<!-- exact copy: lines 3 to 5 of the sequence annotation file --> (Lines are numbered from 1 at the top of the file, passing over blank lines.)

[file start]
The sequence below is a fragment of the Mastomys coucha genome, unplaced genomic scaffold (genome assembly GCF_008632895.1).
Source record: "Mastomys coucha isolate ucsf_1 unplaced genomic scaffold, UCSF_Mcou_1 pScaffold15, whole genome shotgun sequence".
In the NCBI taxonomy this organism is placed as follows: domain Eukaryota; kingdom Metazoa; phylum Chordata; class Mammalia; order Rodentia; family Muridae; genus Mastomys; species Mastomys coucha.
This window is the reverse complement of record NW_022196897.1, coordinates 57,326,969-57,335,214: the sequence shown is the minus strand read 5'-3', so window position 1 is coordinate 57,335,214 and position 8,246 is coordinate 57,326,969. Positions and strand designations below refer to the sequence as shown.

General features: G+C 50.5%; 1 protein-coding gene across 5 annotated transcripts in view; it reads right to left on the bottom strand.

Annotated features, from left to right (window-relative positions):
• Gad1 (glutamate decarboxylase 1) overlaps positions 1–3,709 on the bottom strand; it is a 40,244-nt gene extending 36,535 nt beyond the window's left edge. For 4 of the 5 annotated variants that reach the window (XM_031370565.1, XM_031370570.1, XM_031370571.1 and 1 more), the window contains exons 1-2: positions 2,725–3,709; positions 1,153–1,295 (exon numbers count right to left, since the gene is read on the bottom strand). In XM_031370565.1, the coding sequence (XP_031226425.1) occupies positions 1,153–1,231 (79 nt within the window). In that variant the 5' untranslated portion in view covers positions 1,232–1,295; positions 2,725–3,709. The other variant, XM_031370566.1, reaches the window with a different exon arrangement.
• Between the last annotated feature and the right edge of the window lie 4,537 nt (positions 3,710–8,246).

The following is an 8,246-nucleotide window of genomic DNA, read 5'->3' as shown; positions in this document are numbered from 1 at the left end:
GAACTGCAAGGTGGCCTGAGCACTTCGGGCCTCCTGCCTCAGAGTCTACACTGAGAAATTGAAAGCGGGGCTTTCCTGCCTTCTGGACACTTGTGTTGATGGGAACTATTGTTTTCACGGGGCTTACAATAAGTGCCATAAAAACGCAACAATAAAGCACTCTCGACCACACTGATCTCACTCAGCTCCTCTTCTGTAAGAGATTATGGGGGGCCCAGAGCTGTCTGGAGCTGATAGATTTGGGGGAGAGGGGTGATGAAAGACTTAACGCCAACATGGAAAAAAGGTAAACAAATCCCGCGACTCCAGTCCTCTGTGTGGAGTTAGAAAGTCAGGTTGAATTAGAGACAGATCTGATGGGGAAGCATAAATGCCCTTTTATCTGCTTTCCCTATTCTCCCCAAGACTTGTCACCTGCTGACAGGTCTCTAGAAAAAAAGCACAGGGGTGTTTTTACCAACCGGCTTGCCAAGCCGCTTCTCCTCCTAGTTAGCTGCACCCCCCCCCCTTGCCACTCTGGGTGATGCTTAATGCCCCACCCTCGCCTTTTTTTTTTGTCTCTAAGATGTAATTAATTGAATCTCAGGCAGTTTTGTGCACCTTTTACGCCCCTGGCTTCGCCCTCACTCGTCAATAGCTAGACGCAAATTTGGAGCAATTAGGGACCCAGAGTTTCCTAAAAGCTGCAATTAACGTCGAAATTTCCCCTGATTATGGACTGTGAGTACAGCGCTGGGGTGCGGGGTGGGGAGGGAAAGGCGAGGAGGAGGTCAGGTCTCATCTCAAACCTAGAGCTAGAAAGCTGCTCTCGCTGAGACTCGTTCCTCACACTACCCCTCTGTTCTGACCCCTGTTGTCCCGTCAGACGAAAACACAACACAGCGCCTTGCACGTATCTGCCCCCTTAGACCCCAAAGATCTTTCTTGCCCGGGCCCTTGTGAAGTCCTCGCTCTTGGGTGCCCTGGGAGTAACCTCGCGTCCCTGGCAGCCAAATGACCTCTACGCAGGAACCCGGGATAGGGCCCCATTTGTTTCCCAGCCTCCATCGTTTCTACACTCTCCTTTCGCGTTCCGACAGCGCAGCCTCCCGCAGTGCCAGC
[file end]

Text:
In the NCBI taxonomy this organism is placed as follows: domain Eukaryota; kingdom Metazoa; phylum Chordata; class Mammalia; order Rodentia; family Muridae; genus Mastomys; species Mastomys coucha.
This window is the reverse complement of record NW_022196897.1, coordinates 57,326,969-57,335,214: the sequence shown is the minus strand read 5'-3', so window position 1 is coordinate 57,335,214 and position 8,246 is coordinate 57,326,969. Positions and strand designations below refer to the sequence as shown.

General features: G+C 50.5%; 1 protein-coding gene across 5 annotated transcripts in view; it reads right to left on the bottom strand.